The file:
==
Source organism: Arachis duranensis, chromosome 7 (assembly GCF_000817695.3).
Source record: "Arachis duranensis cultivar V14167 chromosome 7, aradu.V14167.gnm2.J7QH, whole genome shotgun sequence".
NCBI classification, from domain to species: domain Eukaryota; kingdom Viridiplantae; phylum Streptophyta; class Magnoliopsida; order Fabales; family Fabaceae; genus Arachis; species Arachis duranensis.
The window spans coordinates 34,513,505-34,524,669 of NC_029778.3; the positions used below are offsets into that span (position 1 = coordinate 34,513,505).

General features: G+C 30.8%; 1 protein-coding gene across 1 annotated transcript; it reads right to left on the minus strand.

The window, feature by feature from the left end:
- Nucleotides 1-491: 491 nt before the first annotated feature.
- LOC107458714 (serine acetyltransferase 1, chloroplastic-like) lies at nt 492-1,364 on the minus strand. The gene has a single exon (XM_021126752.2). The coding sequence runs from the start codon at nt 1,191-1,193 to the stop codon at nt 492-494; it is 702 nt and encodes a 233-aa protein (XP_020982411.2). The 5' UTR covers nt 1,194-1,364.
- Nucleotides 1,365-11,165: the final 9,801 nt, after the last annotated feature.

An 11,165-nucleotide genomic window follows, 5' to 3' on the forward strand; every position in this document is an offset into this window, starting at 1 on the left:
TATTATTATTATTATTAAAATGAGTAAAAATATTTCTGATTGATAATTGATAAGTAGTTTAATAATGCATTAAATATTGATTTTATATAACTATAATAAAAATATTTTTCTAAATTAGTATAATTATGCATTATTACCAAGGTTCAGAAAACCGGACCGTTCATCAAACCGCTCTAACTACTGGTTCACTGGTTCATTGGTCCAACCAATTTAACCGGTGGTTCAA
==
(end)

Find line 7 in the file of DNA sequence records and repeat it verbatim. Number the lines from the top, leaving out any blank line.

- Nucleotides 1-491: 491 nt before the first annotated feature.